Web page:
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Utility, deterioration and preservation of marine timbers in India
2005 - IRG/WP 05-40314
Timber is extensively used in India in the marine environment for various purposes due to its several advantages over modern materials. Infact, its use is increasing in recent years, finding wider and wider applications and this scenario is not going to change in the near future. Though, the bio-deterioration problem is found very severe in tropical waters, still indigenous methods are widely employed for the protection of fishing craft and the present level of chemical treatment is well below 5% of total timber used. This is due to socio economic problems of the potential timber user groups, unavailability of treatment plants in the coastal areas, lack of awareness in user groups, etc. In this paper, types of fishing craft used in the country, timber uses in the marine environment, bio-deterioration losses, research conducted on bio-deterioration aspects at various places and methods applied for the protection of wooden structures are presented.
B Tarakanadha, M V Rao, M Balaji, P K Aggarwal, K S Rao

Biological Treatment to Improve Wood Product Quality and Durability - Fifteen Years of Effort and Experience at FPInnovations-Forintek Division
2009 - IRG/WP 09-40444
Wood plays an important role in the world economy. However, wood is subject to attack from wood-degrading fungi and insects and durability and quality of wood products are becoming increasing concerns for consumers. Development of effective and low environmental impact technologies to improve wood product quality and durability will be required to address these concerns. The application of a biological treatment to wood products is an example of one such technology. During the past fifteen years, a series of research projects were conducted at FPInnovations–Forintek Division to explore and develop various biological technologies and treatments to improve wood quality and durability against mold, stain and decay. These projects included 1) biological protection of logs and green lumber from mold, stain and decay; 2) biological pre-drying of wetwood lumber; 3) biological treatment to improve wood panel durability; 4) biological modification of wood to reduce resin use in panel manufacturing; and 5) biological incising to harden wood. This article summarizes the significant technical breakthroughs and findings made in these studies.
Dian-Qing Yang

Methods for Studying Penetration Depth of Wood Protection Products
2010 - IRG/WP 10-20432
EN 152 is an accepted standard in Europe for measuring how deep a wood protection product penetrates into the surface of treated pine wood. The method has provided consumers with a wide assortment of products that meet the specifications outlined in the standard. Because the test takes 8 or more months to carry out, artificial ageing procedures have evolved in order to standardize and speed up the procedure. Small changes in a formulation will often change a products physical parameters and especially its ability to penetrate into wood. It is therefore desirable to develop a method that can measure changes in a product’s penetrability quickly and accurately. A method is described where wood cores are drilled from treated wood, then sliced in 100 µm thick discs. Discs are then placed on nutrient agar plates seeded with conidia from Aspergillus niger. Plates are incubated for 24 hours and zones of inhibition are measured. It is believed that if a fungus is growing on the disc the biocide level will not exceed that of the fungus minimum inhibition concentration (MIC). In water based acrylic systems penetration depths are often less than one mm and it can impact the performance of a product if that changes. The procedure described in this study can show if penetration of a preservative product has been increased or reduced in as little as 24 hours.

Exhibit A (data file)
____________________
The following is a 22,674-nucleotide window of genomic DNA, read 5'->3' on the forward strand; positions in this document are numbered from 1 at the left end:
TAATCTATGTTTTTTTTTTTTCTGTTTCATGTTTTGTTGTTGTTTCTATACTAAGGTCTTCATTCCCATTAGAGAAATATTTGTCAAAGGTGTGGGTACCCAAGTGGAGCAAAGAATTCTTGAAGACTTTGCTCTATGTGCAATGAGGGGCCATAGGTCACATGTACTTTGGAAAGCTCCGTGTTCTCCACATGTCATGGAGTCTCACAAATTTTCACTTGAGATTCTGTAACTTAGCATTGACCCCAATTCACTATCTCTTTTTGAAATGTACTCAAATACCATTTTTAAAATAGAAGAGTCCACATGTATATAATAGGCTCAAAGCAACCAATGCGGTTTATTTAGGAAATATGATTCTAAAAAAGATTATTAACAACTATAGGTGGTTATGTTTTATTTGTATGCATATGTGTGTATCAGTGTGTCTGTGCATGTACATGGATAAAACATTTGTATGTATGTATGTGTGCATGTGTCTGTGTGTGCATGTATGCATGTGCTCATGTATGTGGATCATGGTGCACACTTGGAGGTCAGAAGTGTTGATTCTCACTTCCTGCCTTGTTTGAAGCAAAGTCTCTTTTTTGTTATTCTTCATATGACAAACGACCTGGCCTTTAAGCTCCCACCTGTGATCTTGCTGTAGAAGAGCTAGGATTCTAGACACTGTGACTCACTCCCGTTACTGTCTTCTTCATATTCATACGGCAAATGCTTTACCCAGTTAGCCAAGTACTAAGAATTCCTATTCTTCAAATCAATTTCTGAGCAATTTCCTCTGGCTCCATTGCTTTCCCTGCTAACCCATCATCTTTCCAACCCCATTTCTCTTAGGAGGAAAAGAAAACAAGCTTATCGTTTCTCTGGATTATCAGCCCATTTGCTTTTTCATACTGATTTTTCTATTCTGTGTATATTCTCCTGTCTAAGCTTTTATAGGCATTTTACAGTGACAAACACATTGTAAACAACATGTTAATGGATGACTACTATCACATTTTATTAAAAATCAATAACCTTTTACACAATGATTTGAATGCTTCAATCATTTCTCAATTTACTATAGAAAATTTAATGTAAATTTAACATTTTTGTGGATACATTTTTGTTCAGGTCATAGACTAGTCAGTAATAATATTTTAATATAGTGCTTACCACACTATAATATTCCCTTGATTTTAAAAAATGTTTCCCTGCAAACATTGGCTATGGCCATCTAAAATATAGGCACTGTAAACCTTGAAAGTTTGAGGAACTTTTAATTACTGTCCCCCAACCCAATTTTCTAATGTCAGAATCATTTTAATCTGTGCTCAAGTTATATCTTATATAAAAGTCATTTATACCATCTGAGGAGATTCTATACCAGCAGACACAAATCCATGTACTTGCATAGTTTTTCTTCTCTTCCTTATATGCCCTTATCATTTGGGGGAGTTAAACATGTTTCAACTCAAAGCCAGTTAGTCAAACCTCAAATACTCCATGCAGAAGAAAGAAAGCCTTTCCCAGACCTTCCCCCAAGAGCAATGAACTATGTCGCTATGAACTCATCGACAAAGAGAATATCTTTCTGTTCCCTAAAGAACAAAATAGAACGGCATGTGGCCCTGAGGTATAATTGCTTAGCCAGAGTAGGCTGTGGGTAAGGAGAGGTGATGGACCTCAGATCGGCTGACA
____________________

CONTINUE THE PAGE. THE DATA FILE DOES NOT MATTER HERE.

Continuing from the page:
K Hansen, L Sites, D D Nicholas

Bio-friendly preservative systems for enhanced wood durability - the first periodic report on DURAWOOD
2015 - IRG/WP 15-30677
The objective of the paper is the DURAWOOD scientific project carried out within Polish-Norwegian Research Programme, which lasts from September 2013 till August 2016. The aim of the project concentrates on the developing of a new, eco-friendly and biocide-free wood protective systems as an alternative to traditional, commonly used preservatives or coatings, containing biocides. Several wood preservatives containing traditional biocides are no longer desired on the market, due to the stricter toxicological requirements and an increasing ecological awareness of consumers. Therefore, formulating new wood protective systems, based on natural compounds, harmless to humans and the environment, is of the principle interest. On the other hand, it will also facilitate a longer period of carbon capture in wood, which will limit the greenhouse effect. Life cycle assessment (LCA), which is planned to perform for the selected model formulations, is a good example for an attempt to explain the interest. Besides, the implementation of novel solutions in wood protection will make it possible to use low quality wood material to manufacture high quality products (e.g. siding or cladding materials). In this manner such eco-friendly wood protection will be also a key factor reinforcing climate protection. The aim of this paper is to present some selected results gained so far. The model wood protecting systems were based on natural (alkaloids, propolis, plant oils) and synthetic (organosilicones, imidazoles) components as well as on neutral inorganic chemical - potassium carbonate. They were used individually or as a formulation for wood treatment. Wood samples made of Scots pine were treated by soaking or vacuum method and were subjected to mycological and fire tests. The so far results show that aminosilanes and mixtures thereof with natural oils are potential wood preservatives against microfungi and wood destroying fungi. Formulations containing aminosilanes, natural oils and potassium carbonate are potential wood fire retardants. It was also found that the most effective alkaloids were cytisine derivatives and caffeine. The highest antifungal activity among tested imidazoles was achieved by AK17 (1,10-di(3-hydroxymethylpyridinium)decanedibromide). The results of chemical analysis present evidence of interactions between compounds of the model formulations and wood chemical components.